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It's just a different 'value' system, measured against different metrics.

In their minds they are being entirely rational.

 

Many years ago I had a great conversation with a kindred spirit who occassionaly smuggled liquor from St Pierre and Miquuelon, something of a sport on that part of the coast. He was truly gifted at it, often earning as much in 1-2 trips as he might otherwise have earned in an entire fishing season, but lived very modestly along with his Mrs and their family dog. He explained that he was in it 'for the challenge', and was so disappointed by the ineptutude of the coast guard officials, that he just gave it up!

 

Fortunately, he agreed to have a nephew 'crew' on his boat one season, with a stop or two at St Pierre. The nephew gets sick as a dog on small boats, but suudenly came back with 1/2 the downpayment on a small house.  I know, 'cause I staked him the other half!

 

SD

 

 

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1 hour ago, SharperDingaan said:

It's just a different 'value' system, measured against different metrics.

In their minds they are being entirely rational.

 

Many years ago I had a great conversation with a kindred spirit who occassionaly smuggled liquor from St Pierre and Miquuelon, something of a sport on that part of the coast. He was truly gifted at it, often earning as much in 1-2 trips as he might otherwise have earned in an entire fishing season, but lived very modestly along with his Mrs and their family dog. He explained that he was in it 'for the challenge', and was so disappointed by the ineptutude of the coast guard officials, that he just gave it up!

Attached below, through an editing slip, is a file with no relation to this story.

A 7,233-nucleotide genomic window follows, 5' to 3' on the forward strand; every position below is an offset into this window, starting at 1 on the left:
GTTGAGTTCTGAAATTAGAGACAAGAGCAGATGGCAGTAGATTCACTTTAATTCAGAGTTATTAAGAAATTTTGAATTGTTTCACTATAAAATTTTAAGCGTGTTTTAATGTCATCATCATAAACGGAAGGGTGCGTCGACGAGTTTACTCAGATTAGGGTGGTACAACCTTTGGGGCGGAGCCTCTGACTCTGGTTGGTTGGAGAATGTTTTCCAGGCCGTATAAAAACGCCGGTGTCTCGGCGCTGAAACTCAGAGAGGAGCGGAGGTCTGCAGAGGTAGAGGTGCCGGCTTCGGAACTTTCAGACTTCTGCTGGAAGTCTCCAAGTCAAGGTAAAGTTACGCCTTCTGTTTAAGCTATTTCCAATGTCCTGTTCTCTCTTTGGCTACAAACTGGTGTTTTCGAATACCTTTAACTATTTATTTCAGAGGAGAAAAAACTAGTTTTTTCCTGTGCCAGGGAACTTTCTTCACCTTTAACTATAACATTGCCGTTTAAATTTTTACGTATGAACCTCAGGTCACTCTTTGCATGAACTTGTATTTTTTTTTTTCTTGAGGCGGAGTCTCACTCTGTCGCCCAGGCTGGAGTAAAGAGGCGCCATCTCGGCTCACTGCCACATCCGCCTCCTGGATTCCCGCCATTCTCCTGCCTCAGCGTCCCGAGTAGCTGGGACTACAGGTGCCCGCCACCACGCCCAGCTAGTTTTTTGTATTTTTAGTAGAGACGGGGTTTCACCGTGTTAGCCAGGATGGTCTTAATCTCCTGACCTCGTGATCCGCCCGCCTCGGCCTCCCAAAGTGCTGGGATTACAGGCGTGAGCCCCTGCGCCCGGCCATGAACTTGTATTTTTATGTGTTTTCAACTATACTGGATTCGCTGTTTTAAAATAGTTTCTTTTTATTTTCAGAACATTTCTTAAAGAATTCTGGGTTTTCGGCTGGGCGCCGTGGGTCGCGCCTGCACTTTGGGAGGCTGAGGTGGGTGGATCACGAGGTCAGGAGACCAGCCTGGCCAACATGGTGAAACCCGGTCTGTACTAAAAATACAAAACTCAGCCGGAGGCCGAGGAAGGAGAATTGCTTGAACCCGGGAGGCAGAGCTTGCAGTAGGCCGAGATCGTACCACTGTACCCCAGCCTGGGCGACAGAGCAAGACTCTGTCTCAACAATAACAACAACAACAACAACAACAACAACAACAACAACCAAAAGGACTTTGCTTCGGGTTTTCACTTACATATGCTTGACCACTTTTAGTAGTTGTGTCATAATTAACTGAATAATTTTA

Fortunately, he agreed to have a nephew 'crew' on his boat one season, with a stop or two at St Pierre. The nephew gets sick as a dog on small boats, but suudenly came back with 1/2 the downpayment on a small house.  I know, 'cause I staked him the other half!

 

SD

 

 

I learned something today. St Pierre and Miquuelon is still a French Island! That's why smuggling liquor makes sense. I guess it's mostly VAT arbitrage or do they have special liquor taxes there? Liquor isn't really outrageously expensive in mainland France.

 

Sorry for the OT post.

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5 hours ago, SharperDingaan said:

It's just a different 'value' system, measured against different metrics.

In their minds they are being entirely rational.

 

Many years ago I had a great conversation with a kindred spirit who occassionaly smuggled liquor from St Pierre and Miquuelon, something of a sport on that part of the coast. He was truly gifted at it, often earning as much in 1-2 trips as he might otherwise have earned in an entire fishing season, but lived very modestly along with his Mrs and their family dog. He explained that he was in it 'for the challenge', and was so disappointed by the ineptutude of the coast guard officials, that he just gave it up!

 

Fortunately, he agreed to have a nephew 'crew' on his boat one season, with a stop or two at St Pierre. The nephew gets sick as a dog on small boats, but suudenly came back with 1/2 the downpayment on a small house.  I know, 'cause I staked him the other half!

 

SD

 

 

Haha. Rum runnin has long been a Maritime tradition.

 

Friend of mine's grandfather was a very well known rum runner back during prohibition. He built a very successful roadhouse out in the back woods that straddled the Maine/New Brunswick border. They always kept a spotter outside and when the U.S. officials made a raid, they would shift the booze to the Canadian side. When the Mounties raided they would shift the booze to the US side. Don't know if the two countries ever coordinated their efforts, but I do know for a fact that the family still has a lot of that money made back nearly 100 years ago.